Get Out of Your Office to Foster Happier Employees


I had the chance the other day to talk with John Heer and get his thoughts one year after he won the prestigious Harry S Hertz Leadership Award, given by the Baldrige Foundation to leaders who exhibit behaviors that have inspired, encouraged, challenged, and empowered others to achieve performance excellence.


Heer is the current owner and lead at P3 Leadership, LLC, a consulting company that believes that world-class results come from the focus on people who have a passion and a purpose.


John believes that the most important approach to improving a company’s bottom line is to focus on the people and culture.   He defined culture simply as “how employees and leaders behave when no one is looking,” and talked in detail about how he used the principles of servant leadership to foster an improving culture.


In our discussions, I specifically asked him how a new leader could engage employees.   His first response: “Get out of the office” and engage front line employees.   He talked about his own experiences in the mostly centralized setting of a hospital-based health system.   Here are three examples:

[if !supportLists]-          [endif]Find employees where they gather and work and take a few minutes to interact….

[if !supportLists]o   [endif]John talked about how he would walk up behind the desk of a nursing unit and start asking questions – how’s the day going?  Anything interesting going on?  Leaving these questions opened ended allowed the responders to decide if they wanted to talk about an interesting patient personality, a resource need for their job, or life away from work.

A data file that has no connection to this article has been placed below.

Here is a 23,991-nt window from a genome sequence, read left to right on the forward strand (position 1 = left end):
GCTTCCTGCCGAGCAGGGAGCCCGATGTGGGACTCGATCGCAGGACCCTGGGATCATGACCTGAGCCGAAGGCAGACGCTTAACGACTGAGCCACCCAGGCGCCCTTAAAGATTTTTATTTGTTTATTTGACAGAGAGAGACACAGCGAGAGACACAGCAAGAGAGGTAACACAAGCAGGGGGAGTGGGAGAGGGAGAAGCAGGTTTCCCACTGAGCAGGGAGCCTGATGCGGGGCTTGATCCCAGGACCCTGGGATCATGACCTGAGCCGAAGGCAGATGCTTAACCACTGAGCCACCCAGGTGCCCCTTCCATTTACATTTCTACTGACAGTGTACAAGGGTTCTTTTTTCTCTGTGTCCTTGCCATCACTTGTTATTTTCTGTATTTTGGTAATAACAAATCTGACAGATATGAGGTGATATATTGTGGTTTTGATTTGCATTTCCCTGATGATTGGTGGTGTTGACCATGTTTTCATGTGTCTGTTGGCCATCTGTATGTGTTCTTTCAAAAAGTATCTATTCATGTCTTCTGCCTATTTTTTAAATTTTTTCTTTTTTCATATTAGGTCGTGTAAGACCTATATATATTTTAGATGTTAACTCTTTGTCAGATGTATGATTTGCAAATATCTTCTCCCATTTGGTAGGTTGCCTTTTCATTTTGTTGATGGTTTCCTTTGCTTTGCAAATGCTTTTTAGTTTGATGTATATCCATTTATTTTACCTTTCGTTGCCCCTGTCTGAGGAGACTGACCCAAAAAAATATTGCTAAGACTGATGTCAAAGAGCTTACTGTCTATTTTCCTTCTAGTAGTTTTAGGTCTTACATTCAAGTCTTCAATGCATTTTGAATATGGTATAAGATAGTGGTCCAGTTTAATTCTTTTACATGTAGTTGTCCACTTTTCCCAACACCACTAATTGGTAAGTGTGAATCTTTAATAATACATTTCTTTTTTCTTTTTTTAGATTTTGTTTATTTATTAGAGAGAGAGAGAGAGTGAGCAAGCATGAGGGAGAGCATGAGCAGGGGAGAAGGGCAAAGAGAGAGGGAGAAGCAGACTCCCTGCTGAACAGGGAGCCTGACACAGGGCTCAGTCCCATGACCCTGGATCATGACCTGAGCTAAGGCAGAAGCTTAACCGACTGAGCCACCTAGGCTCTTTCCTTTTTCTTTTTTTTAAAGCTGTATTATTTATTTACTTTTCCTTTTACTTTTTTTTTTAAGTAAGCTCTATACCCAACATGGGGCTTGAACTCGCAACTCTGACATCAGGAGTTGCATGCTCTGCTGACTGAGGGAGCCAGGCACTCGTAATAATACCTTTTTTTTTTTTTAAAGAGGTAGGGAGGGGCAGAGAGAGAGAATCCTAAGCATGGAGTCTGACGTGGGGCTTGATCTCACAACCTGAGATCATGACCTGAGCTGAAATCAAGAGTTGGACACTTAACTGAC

[if !supportLists]-          [endif]Eat lunch with different employee groups without bringing the PPT or a specific message.

[if !supportLists]o   [endif]Eating for a few minutes with 4 to 10 employees on a regular basis, 2-3 times per week if possible, gave John not only the insight to the people he was eating, but also provided others watching a key understanding of his leadership style and commitment to the organization.  He specifically noted the difference between called lunch meetings (“Town Halls”, etc.) and simply going to the cafeteria, buying lunch, then randomly choosing a table to sit down and interact while eating.

[if !supportLists]-          [endif]Be personally active with New Employee Orientation.   

[if !supportLists]o   [endif]John spent up to 2 hours every other week talking with new employees to the organization.   He talked about the culture, the critical success factors, how decisions are made, the ability to personally affect a customer’s life, and more.  John viewed this time not only to ensure people heard from him personally what was important to him about culture, etc., but also to provide an immediate example of how he was willing to take the time to show his focus on employees and their value to the organization.

Of course, getting out of the office and talking with employees is easier when the company has a centralized office setting.   It can be more of a challenge to interact in a multi-office or remote work-from-home setting, but the idea is the same.   Engaging employees is simply about time, attitude, and commitment.  


In a virtual environment, an organizational leader should still be using technology on daily basis to interact with employees in a personal way.   Even if they only talk business, picking up the phone, using an online chat room, video conferencing, etc., will all enhance the personal nature of the relationship more than email or simple ‘meeting only’ conference calls.


Whether in a centralized or remote setting, leaders who make a concentrated effort to get away from the traditional meetings and behind closed doors office work and spend time interacting with the staff are more likely to have employees who are engaged with a sense of belonging.